Sustain Your Art Business With a Sound Studio Practice, Starting with Warm-Ups
When I think of a warm-up, it is usually a sweaty business in which you raise your heart rate, get your muscles loosened up, and stretch a bit. Warm-up exercises for artists are a little different but not that different, and they can really help us artistic "athletes" get the most of our time in front of the easel, focusing our attention and making sure our hands and eyes are in sync. Warm-ups for artists can last a few minutes or go for lengthier spans of exercises that continue for an hour or so.
|Warm-ups for artists often involve being spontaneous, loosening up your
muscles, and letting go. But jogging might work too!
Adapted from an article by Daniel Grant.
For example, in some workshops where students are not professional artists, instructors find it helpful to conduct one-day, seven-hour portraiture and figure-painting sessions that start with two hours of quick drawings on paper before students tackle the canvas. With students who work in a field that has nothing to do with art, this gives them the opportunity to narrow their focus, warm up the eye to what's in front of them, and get the clutter out of their minds.
The process of getting grounded, or being present, involves warming up both the artists' senses (of tone, texture, composition) and their ability to translate what they see to the paper or canvas. Simply making the first mark can be a struggle. But all students need to remember is that there's not a lot invested in these quick studies and that can help us free up our minds and let go.
Debbie Cannatella, a Texas painter and art teacher, tries to break through students' worries about making mistakes and maintaining control with warm-up exercises that treat ordinary household objects (such as a fork or a wrench) as abstract images. "I find that people get hung up if they draw something and it doesn't come out looking like the object," she notes. "If they're not worried about making a carbon copy of that object on the paper, they can let go of their fear of drawing."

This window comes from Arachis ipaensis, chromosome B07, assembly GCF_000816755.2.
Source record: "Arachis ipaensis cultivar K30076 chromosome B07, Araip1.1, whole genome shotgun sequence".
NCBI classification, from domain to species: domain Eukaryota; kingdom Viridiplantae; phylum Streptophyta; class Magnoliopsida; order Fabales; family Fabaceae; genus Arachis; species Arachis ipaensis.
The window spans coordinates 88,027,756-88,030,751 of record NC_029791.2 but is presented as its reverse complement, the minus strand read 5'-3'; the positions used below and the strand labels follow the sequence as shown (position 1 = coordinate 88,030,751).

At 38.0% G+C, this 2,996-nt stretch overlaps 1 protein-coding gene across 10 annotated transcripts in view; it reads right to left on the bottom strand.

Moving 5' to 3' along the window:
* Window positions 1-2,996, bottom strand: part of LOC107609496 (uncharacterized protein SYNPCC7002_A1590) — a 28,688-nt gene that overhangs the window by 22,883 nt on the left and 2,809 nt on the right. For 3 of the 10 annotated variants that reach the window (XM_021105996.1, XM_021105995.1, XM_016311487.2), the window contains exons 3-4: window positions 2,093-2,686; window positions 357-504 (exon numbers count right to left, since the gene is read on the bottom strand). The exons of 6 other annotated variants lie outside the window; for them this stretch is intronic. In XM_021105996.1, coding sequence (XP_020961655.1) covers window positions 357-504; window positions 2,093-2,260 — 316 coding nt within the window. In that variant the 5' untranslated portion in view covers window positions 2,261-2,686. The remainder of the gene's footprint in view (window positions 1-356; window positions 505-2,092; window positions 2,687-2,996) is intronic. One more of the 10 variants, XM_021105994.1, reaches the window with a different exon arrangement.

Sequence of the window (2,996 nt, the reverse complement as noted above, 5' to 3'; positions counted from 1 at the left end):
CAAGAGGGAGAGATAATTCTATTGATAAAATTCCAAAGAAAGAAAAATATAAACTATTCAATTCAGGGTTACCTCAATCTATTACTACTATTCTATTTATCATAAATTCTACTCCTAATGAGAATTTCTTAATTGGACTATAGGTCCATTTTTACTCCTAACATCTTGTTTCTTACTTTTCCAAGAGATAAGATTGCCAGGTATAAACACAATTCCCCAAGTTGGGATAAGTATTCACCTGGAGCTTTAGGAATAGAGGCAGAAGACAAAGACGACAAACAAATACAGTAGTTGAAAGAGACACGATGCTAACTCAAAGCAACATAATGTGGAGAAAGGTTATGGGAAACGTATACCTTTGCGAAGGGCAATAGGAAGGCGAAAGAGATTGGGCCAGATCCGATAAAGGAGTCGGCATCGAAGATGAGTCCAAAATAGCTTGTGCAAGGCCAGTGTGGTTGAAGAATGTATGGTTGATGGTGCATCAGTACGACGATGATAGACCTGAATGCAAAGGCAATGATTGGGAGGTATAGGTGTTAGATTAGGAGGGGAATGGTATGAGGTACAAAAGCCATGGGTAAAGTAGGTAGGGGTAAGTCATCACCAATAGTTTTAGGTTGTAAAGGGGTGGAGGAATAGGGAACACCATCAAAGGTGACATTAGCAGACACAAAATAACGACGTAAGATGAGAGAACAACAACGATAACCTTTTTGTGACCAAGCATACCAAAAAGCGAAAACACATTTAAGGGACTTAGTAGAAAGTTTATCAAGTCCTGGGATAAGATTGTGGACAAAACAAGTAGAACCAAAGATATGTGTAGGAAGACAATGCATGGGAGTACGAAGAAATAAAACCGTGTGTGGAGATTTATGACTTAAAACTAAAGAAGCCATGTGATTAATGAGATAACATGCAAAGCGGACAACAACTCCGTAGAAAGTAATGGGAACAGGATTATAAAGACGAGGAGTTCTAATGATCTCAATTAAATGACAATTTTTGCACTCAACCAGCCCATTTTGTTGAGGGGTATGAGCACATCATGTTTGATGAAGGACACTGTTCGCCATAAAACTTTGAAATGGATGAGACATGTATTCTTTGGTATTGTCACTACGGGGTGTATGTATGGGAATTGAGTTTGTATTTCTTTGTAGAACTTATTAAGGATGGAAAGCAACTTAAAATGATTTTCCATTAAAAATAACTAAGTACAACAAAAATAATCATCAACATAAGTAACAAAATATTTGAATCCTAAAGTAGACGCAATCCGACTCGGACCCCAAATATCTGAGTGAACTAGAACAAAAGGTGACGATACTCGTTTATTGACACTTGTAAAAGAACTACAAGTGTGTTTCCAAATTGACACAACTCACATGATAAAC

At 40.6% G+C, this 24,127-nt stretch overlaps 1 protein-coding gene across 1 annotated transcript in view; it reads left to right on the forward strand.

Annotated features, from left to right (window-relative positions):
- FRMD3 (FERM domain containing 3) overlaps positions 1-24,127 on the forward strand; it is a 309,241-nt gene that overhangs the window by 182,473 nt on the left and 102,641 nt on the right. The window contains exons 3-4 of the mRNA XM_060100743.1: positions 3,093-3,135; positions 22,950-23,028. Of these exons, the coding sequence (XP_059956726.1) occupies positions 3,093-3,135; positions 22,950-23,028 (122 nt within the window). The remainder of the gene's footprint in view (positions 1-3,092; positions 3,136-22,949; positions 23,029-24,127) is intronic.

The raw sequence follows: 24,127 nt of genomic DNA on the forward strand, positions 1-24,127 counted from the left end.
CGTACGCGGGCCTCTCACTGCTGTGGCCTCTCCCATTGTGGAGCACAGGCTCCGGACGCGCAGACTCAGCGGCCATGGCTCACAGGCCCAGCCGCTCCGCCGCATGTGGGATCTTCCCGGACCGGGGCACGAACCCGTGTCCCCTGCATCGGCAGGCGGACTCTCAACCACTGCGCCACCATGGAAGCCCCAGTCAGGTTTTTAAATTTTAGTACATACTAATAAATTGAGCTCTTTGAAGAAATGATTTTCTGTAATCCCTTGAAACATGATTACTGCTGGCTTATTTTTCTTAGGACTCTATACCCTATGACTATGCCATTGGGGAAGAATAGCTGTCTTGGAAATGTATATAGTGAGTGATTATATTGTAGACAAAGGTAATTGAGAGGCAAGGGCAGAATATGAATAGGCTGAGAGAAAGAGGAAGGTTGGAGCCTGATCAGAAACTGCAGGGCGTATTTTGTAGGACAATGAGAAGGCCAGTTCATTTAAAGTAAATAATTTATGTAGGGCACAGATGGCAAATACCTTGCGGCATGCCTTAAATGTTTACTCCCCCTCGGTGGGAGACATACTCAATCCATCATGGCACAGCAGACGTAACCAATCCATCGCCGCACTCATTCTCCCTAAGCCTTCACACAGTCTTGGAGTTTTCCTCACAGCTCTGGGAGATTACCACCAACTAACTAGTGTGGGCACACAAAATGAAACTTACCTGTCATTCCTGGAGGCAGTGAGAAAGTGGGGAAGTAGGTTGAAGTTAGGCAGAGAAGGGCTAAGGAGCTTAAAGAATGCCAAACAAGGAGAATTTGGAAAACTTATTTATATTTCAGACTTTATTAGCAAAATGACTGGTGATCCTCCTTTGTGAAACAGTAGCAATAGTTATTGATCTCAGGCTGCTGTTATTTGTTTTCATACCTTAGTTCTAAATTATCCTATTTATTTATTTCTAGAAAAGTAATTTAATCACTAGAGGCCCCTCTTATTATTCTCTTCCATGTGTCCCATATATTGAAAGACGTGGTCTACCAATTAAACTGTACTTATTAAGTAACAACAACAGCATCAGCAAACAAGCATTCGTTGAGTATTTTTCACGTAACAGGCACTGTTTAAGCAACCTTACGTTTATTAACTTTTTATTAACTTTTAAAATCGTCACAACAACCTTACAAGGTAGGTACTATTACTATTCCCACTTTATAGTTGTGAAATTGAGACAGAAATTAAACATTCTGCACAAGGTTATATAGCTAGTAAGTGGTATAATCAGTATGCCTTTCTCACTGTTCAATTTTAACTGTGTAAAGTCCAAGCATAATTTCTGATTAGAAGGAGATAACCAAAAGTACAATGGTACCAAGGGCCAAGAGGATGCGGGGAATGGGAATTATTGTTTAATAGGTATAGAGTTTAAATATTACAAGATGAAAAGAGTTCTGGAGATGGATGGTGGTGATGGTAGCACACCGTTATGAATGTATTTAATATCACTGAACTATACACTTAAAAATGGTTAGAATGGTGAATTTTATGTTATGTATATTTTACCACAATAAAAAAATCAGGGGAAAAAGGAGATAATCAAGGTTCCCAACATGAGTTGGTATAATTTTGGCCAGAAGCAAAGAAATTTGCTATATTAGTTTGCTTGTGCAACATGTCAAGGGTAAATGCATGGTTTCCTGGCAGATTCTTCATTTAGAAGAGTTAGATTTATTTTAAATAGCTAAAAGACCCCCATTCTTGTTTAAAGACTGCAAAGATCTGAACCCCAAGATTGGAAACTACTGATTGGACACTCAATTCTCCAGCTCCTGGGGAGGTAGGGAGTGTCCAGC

According to Robert Burridge, a California painter who teaches numerous workshops, many students are overly focused on the final product. "I tell people that it doesn't have to look like something and be ready to sell," Burridge says. "You can just have fun." He says he hands out 6"-x-9" pieces of paper—"so they don't feel they've wasted a good piece of watercolor paper"—and asks students to paint action words taken from a thesaurus. There may be five or six words, and for each word they get one minute to communicate the concept visually in a painterly or graphic way. Between each one the students show what they did and talk about it. "There's a lot of laughing. I'll be ready to move on, and they'll say, 'Give us more of these,'" the artist points out. He also says his workshop participants cherish these little drawings, and that the exercise adds to the camaraderie of the class.
For Burridge, the warm-ups are an opportunity to be spontaneous and noncerebral. "It quickly gets students into the creative side of their brains," he explains. On the occasions when he hasn't done these exercises, he has found that students are scared of doing something wrong. "I just have a harder time getting them into the painting mode," he says.
Proper warm-up exercises are just one aspect of a healthy, productive studio session. For more guidance on how to hone your skills toward displaying art you are proud of and selling art to a wider audience, zero-in on Workshop for Professional Practices, which is full of resources that will show you where art and business meet and where you stand in relation to both. Enjoy!